The conviction triggered a firearms prohibition under both state and federal law, but with the prosecutor’s blessing, the state court restored Binderup’s firearm rights… as far as Pennsylvania is concerned. The federal government, we had to sue.

Today, we won. The case is somewhat complex, and as this really isn’t a work day for me (happy 5775 everyone!) I have other things to do right now than go into the ins and outs of this 86 page opinion.  You can read the whole thing, but the bottom line is:

IT IS DECLARED that application of 18 U.S.C. § 922(g)(1) to plaintiff Daniel Binderup for his prior conviction for Corruption of minors under 18 Pa.C.S.A. § 6301 violates the Second Amendment to the United States Constitution.

IT IS FURTHER ORDRERED that defendants, their officers, agents, servants, employees, and all persons in active concert or participation with them who receive actual notice of this Order shall be permanently enjoined from enforcing 18 U.S.C. § 922(g)(1) against plaintiff Daniel Binderup for his prior conviction for Corruption of minors under 18  Pa.C.S.A. § 6301.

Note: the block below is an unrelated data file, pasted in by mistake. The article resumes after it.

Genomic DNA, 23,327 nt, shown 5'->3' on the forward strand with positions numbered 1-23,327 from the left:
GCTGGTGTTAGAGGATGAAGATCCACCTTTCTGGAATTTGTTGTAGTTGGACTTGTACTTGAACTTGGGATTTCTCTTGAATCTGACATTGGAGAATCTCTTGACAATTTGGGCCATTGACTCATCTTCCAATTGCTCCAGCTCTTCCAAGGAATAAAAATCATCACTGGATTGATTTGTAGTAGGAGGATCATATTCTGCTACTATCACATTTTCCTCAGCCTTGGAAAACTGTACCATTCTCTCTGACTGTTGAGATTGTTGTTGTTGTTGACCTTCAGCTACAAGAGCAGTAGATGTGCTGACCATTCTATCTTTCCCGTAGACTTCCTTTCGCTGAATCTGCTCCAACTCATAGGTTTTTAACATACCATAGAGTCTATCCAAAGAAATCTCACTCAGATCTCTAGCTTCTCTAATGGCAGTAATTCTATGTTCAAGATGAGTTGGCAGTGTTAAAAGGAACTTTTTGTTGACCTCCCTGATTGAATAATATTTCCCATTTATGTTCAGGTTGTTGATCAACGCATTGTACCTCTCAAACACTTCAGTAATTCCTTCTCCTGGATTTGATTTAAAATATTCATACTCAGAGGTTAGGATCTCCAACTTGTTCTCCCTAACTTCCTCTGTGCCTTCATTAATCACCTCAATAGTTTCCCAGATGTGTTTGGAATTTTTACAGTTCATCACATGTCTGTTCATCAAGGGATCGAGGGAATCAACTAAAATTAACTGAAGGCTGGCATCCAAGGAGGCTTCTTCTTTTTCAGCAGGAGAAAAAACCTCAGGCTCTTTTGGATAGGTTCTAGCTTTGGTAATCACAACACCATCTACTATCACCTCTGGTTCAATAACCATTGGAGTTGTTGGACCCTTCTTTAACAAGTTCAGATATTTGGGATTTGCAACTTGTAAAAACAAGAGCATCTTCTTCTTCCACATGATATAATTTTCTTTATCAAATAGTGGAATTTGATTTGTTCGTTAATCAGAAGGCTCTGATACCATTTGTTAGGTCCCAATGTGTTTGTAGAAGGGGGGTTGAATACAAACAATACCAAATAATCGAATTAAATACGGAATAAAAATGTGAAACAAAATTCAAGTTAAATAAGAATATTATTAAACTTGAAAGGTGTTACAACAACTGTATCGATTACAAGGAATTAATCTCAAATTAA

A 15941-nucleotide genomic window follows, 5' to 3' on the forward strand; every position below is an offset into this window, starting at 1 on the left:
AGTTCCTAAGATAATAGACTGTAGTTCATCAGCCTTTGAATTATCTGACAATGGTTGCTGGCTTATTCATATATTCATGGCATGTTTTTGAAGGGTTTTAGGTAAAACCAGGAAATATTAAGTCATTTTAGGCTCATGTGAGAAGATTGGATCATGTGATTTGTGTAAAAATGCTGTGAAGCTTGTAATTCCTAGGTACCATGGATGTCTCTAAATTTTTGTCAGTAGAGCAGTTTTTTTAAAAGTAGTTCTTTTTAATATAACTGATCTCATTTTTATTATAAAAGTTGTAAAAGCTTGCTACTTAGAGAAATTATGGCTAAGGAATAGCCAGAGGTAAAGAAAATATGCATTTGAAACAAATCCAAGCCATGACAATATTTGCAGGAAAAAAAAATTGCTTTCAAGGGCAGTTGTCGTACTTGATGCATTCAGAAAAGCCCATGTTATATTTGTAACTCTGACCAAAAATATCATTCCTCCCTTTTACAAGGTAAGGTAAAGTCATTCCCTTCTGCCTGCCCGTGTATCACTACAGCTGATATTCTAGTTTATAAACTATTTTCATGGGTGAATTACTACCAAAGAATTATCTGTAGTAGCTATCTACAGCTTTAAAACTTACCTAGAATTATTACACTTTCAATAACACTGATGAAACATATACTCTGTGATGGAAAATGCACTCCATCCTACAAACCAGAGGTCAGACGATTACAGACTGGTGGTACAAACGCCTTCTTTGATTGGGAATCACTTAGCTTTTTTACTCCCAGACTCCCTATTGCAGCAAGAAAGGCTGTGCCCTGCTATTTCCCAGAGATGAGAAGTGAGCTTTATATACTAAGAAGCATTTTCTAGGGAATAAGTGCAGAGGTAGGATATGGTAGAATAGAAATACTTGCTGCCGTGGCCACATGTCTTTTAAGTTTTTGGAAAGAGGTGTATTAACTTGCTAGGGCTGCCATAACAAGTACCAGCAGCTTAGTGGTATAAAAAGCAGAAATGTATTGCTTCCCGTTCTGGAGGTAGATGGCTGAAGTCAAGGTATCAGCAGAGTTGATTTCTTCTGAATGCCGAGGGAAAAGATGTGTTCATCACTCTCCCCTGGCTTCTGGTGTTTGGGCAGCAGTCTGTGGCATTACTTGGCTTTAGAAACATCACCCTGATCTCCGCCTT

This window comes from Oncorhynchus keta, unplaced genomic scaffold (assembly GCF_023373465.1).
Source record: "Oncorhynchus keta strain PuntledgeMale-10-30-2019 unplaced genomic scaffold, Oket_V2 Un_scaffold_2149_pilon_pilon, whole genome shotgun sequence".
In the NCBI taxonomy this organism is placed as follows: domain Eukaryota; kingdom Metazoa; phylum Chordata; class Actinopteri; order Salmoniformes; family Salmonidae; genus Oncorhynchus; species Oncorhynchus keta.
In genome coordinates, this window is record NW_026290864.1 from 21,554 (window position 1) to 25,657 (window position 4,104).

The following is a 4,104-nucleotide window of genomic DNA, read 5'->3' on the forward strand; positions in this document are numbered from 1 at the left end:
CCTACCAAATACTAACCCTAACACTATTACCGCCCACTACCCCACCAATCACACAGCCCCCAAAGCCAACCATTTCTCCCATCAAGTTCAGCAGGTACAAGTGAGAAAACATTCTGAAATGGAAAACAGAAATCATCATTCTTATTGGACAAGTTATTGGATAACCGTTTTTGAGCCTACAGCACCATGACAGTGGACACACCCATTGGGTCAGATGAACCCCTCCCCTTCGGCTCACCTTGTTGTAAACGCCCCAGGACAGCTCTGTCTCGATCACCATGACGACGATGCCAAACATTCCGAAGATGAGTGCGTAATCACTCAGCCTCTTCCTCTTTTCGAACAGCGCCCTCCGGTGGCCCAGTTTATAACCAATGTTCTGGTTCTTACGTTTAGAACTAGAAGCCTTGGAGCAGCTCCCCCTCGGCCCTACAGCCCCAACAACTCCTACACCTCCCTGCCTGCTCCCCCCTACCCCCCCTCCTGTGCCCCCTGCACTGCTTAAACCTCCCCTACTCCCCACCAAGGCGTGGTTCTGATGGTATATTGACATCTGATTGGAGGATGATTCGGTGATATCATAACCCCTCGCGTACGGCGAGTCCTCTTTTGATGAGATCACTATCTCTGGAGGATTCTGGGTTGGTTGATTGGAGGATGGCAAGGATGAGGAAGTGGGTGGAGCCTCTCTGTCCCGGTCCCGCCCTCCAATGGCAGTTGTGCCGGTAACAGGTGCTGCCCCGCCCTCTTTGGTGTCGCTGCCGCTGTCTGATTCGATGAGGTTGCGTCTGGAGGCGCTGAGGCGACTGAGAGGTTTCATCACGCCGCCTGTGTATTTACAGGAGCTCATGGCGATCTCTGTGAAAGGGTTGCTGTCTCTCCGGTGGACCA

Special thanks to Douglas Gould for teaming up with me on this and to the Second Amendment Foundation for making it possible.

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Palmer Stay Proceedings

The District had filed a motion for a stay of the injunction in Palmer.

We didn’t object to a short, 90 day stay, but we’re not on board with anything beyond that.

The Court stayed its injunction for the 90 day period, but…

Based on the papers that Defendants have filed in support of their motion for a stay pending appeal, the Court is not convinced that Defendants will be able to demonstrate a likelihood of success on the merits to warrant such a stay. Nonetheless, the Court will provide the parties with an opportunity to present their arguments in full before ruling on this part of Defendants’ motion.

Stay tuned…

 

 

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Your D.C. Handgun Carry Permit — UPDATED

Want to know what the District of Columbia’s Metropolitan Police Department is being told about Palmer? A confidential informant has supplied the memo.

Two caveats:

1. If you have any questions about how MPD interprets this memo, please direct those to MPD.  It’s not my memo.

2. The District has indicated that they will seek a stay of the decision. If a stay were to be granted, this policy would doubtless change, and I can’t guarantee that I’ll be able to update this blog post in real time. So be careful out there.

UPDATED: